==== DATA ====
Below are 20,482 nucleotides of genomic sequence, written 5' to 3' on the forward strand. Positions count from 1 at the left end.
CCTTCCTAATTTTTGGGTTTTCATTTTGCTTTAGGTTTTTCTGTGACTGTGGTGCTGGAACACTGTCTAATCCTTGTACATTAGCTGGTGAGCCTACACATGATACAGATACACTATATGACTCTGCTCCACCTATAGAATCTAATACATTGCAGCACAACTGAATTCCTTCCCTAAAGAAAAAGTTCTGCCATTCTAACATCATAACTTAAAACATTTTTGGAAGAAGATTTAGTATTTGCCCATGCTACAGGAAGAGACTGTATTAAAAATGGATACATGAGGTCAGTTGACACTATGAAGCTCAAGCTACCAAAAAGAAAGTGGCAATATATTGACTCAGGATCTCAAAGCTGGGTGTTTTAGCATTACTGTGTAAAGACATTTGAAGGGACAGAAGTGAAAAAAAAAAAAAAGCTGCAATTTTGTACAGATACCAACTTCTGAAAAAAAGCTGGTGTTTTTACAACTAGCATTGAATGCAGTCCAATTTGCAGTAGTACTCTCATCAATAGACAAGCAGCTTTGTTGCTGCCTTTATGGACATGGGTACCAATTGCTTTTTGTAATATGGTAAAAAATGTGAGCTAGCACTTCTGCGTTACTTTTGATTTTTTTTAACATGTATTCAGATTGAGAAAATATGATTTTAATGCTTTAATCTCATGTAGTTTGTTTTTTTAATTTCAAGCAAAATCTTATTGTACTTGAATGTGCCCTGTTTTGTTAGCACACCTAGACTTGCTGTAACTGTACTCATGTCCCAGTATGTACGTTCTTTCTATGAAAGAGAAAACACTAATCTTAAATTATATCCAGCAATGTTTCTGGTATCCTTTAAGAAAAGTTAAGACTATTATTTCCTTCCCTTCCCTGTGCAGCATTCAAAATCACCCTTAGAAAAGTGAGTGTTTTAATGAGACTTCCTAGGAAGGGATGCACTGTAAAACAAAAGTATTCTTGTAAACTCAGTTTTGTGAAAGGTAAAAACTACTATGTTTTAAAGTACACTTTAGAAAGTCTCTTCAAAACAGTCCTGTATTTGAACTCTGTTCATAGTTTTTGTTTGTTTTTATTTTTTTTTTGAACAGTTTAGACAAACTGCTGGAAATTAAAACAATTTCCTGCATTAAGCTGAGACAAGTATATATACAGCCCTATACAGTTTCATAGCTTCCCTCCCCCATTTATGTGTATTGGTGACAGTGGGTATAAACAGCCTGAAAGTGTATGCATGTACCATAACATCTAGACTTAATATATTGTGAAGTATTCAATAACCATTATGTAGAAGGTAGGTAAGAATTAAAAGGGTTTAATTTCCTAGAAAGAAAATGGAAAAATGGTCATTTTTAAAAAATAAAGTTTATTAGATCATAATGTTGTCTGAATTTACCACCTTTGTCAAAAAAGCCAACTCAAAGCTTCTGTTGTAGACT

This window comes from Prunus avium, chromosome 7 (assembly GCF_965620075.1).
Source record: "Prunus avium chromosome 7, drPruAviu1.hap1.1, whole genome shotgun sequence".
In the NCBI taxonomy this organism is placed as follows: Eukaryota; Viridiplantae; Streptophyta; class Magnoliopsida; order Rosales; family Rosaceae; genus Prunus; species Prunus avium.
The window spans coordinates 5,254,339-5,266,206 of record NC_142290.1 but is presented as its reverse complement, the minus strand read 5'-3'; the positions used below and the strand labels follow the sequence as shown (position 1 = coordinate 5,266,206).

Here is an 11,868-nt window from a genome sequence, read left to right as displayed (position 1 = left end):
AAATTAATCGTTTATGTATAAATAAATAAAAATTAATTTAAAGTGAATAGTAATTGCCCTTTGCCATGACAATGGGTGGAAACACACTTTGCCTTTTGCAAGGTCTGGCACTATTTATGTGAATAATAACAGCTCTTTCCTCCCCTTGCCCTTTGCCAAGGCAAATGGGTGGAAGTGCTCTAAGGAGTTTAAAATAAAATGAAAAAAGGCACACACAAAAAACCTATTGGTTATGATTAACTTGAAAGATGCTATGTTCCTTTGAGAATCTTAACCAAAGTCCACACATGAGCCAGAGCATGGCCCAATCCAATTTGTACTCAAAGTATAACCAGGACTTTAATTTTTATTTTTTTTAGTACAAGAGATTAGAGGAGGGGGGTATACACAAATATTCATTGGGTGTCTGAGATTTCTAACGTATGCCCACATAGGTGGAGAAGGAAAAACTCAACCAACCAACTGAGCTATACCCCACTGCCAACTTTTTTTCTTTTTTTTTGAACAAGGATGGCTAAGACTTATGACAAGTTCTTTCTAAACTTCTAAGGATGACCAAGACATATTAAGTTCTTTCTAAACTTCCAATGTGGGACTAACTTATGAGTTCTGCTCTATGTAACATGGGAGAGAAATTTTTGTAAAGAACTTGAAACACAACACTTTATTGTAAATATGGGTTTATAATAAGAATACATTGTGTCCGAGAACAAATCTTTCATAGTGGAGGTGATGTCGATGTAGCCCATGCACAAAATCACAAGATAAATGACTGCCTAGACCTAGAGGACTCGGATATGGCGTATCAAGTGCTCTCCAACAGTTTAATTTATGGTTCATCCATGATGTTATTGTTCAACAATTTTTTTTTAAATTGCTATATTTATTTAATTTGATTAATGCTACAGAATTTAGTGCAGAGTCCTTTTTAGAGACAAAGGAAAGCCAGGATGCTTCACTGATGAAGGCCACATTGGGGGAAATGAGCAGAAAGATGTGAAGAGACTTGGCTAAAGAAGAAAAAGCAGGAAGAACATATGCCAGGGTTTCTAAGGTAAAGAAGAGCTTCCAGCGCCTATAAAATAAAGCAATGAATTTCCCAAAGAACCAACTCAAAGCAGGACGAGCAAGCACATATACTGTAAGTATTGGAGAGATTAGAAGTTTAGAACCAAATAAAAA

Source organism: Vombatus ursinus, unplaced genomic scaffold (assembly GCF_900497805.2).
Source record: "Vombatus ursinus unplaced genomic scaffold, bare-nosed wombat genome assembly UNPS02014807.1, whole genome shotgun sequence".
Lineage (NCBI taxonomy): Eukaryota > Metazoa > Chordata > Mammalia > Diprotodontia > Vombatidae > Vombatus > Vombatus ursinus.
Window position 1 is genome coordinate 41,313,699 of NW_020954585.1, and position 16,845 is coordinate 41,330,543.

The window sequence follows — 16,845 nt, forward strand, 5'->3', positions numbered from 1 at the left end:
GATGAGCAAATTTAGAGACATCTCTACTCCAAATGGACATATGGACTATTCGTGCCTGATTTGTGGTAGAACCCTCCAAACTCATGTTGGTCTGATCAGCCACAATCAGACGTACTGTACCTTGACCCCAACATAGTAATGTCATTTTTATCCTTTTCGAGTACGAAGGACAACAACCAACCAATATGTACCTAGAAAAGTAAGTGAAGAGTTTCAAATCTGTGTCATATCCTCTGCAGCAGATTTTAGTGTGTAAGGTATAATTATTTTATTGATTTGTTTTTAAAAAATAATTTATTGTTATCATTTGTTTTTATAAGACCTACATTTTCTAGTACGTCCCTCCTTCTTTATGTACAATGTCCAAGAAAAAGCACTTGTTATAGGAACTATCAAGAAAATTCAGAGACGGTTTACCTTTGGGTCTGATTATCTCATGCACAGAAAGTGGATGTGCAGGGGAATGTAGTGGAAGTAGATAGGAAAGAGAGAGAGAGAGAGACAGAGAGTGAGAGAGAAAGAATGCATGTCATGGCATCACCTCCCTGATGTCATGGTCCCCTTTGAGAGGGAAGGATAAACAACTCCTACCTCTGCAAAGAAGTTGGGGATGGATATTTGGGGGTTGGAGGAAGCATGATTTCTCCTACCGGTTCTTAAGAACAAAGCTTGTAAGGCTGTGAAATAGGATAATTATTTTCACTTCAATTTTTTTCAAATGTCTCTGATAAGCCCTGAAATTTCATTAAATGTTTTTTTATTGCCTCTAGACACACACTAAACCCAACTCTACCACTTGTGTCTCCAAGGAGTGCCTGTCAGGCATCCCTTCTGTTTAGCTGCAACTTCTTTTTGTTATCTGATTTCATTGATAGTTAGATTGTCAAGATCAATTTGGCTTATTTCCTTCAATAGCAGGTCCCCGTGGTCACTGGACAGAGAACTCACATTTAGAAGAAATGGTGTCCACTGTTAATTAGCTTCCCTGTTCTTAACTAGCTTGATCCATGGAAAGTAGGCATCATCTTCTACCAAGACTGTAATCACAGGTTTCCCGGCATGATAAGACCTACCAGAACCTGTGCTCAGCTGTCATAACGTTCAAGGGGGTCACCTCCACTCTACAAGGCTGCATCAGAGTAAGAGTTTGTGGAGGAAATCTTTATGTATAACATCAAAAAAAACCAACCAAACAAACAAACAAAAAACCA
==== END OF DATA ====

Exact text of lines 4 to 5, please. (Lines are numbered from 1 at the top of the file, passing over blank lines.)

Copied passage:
Source record: "Prunus avium chromosome 7, drPruAviu1.hap1.1, whole genome shotgun sequence".
In the NCBI taxonomy this organism is placed as follows: Eukaryota; Viridiplantae; Streptophyta; class Magnoliopsida; order Rosales; family Rosaceae; genus Prunus; species Prunus avium.